Tuesday, December 16, 2008

Shades of Reagan: Dan Fagan take note

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This weekend, John McCain was less than committal about supporting his running mate, Sarah Palin, should she seek the presidency in 2012. His words were interpreted as a slam against Palin, but it's nothing compared to the intra-party warfare some have launched against her.

The trashing of Sarah Palin continues. Some of the shots have been downright ugly, such as the “Retarded Republican Babies for Sarah Palin” t-shirts. Equally notable, however, is the odd one-two punch of liberal journalists and moderate Republican leakers pounding Palin as a right-wing extremist and dummy. This tandem is responsible for some of the phony smears, including ridiculous claims that Palin doesn’t know Africa is a continent, or that she refused to appear with “pro-choicers” like Senator John Sununu (Sununu is pro-life).

These smears place Sarah Palin in good company. My mind races back to what Ronald Reagan endured: the same kind of leaks, by the same kind of moderate Republicans, to the same kind of liberal journalists, and with the same kind of allegations. Reagan, too, was portrayed as a Midwest dolt, a conservative zealot, a rube from a backwoods college in “fly-over” country.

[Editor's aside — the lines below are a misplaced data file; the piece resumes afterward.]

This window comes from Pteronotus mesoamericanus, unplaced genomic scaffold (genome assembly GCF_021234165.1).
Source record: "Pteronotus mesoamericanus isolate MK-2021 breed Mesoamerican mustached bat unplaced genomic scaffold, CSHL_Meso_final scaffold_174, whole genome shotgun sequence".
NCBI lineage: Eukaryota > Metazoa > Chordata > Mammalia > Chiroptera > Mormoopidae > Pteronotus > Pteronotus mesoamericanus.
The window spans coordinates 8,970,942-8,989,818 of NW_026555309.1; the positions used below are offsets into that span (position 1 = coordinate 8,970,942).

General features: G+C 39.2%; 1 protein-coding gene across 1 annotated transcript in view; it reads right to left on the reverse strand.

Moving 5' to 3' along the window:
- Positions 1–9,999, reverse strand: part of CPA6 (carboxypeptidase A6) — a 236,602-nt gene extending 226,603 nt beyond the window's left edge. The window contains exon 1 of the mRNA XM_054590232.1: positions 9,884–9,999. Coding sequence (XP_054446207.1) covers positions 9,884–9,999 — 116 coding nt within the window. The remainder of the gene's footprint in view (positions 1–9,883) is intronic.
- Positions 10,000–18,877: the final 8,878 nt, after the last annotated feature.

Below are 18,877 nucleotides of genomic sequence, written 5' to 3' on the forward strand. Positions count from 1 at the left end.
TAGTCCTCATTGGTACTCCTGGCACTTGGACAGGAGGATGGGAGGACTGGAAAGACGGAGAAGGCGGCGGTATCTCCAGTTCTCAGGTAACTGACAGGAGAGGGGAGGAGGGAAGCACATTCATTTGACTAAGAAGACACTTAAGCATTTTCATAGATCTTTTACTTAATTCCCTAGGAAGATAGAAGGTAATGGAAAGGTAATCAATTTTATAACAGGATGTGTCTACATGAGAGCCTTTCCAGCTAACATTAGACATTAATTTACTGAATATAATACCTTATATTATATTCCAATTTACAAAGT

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Conservatives nostalgic for Reagan have forgotten the problem their favorite president faced with leaks. Judge Bill Clark was brought into the White House in January 1982 in part to try to stem what Reagan called “a virtual hemorrhage of leaks,” which had become “a problem of major proportions,” particularly in foreign and defense policy.

It got so bad that Clark today confirms that he and Reagan actually considered employing a polygraph for White House staff. In response, the leakers were furious, and began leaking stories about the nefarious effort by Reagan and Clark to halt the leaks. The Washington Post and New York Times ran almost comical stories on the alleged fascistic attempts to halt the leaking, stories which themselves were the products of the very same leakers. It was nuts!

Not surprisingly, the leakers also sought to take out Clark, to which they devoted unrelenting attention until Clark resigned in late 1983. Like Sarah Palin, and like Reagan, Bill Clark was a committed across-the-board conservative, socially, economically, religiously—a pariah to the moderates.

Once the Reagan presidency finished in 1989, these Republican leakers followed George H. W. Bush into his administration, where they extended the same treatment to Vice President Dan Quayle, another principled conservative, who they disliked from the outset of the presidential campaign.

Worse, once these moderates failed to reelect Bush, they blamed Quayle for dragging down the ticket. This was a harbinger of the John McCain defeat, where the moderates tried to pin the loss of the moderate McCain on the conservative Palin.

2 comments:

Clay said...

Great analysis. I never thought about making a comparison to Quayle.

Coincidentally, I met both Dan Quayle and Sarah Palin during their losing elections for Vice President.

Tom said...

Clay, I saw her at her best when she talked about the Republican platform.

There is a learning curve with her but she learns fast.

A very approachable person.